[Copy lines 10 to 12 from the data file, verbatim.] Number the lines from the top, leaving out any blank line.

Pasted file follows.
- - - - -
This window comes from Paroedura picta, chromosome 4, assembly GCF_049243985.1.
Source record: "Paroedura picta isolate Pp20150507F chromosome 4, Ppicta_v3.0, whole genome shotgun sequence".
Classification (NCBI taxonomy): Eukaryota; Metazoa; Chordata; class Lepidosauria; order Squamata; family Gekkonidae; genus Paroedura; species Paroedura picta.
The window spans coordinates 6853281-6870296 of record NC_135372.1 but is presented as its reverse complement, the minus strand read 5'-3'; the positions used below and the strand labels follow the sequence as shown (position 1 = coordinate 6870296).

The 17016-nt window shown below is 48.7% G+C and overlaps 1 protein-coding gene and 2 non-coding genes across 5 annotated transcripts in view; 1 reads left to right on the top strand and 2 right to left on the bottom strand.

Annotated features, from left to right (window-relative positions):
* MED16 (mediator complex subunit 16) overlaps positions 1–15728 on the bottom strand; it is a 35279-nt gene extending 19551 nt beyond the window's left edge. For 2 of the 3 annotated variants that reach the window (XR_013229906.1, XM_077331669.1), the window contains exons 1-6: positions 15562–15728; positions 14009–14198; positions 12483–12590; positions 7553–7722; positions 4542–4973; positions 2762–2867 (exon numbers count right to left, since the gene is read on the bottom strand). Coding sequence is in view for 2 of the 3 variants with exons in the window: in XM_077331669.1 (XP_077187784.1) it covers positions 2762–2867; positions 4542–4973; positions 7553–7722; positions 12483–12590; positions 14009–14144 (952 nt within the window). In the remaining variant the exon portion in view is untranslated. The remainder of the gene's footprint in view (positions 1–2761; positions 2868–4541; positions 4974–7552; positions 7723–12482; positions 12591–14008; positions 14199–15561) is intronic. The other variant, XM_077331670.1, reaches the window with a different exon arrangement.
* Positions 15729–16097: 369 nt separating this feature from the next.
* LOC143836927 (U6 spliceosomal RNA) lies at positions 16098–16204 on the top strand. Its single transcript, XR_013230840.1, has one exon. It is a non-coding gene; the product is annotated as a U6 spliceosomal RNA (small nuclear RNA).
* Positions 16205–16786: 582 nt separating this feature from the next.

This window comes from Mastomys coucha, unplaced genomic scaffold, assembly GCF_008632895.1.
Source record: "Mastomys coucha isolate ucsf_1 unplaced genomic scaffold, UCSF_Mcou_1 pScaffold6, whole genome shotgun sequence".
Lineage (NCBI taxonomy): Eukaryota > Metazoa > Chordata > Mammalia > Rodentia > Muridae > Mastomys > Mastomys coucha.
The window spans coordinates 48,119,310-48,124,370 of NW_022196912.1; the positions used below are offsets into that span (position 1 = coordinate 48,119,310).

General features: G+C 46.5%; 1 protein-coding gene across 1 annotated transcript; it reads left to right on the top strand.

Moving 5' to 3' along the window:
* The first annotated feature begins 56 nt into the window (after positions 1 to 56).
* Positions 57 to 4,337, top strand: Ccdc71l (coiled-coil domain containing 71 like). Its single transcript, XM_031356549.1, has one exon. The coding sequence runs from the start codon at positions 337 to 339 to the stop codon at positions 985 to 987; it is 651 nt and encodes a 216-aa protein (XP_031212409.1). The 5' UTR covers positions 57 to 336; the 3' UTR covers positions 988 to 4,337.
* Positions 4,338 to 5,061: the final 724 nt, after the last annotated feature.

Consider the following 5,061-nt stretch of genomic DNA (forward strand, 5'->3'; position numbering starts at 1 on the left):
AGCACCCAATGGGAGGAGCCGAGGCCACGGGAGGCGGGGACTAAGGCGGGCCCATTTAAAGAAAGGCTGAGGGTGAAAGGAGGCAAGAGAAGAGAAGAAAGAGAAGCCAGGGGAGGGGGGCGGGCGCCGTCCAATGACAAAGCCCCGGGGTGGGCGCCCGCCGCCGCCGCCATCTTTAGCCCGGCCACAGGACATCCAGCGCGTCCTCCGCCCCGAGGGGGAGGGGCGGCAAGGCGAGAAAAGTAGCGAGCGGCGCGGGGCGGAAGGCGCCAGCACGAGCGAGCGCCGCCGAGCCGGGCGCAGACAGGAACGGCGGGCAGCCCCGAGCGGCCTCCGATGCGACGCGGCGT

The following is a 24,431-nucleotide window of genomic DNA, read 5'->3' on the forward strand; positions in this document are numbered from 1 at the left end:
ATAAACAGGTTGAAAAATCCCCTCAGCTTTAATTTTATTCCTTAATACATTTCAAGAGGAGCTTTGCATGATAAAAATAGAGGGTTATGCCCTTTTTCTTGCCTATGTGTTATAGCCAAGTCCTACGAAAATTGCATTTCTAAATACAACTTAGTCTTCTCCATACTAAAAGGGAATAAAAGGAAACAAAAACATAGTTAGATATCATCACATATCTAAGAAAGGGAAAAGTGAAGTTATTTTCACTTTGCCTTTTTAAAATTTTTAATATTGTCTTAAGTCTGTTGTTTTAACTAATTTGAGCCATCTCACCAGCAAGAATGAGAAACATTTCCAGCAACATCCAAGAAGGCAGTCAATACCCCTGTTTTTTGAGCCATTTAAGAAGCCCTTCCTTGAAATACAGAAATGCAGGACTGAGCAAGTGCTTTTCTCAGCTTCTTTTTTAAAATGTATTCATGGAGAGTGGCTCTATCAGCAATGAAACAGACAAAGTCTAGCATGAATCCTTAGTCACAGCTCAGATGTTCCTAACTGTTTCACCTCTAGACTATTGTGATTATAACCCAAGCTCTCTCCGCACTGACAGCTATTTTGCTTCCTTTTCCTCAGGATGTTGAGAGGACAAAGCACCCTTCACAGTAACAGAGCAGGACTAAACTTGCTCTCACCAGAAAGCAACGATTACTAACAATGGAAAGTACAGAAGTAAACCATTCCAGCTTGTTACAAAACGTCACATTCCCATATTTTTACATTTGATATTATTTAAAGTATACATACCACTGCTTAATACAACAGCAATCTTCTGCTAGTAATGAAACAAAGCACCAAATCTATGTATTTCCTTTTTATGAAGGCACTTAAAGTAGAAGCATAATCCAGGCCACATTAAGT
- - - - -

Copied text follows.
* Positions 16205–16786: 582 nt separating this feature from the next.

This window comes from Mastomys coucha, unplaced genomic scaffold, assembly GCF_008632895.1.
Source record: "Mastomys coucha isolate ucsf_1 unplaced genomic scaffold, UCSF_Mcou_1 pScaffold6, whole genome shotgun sequence".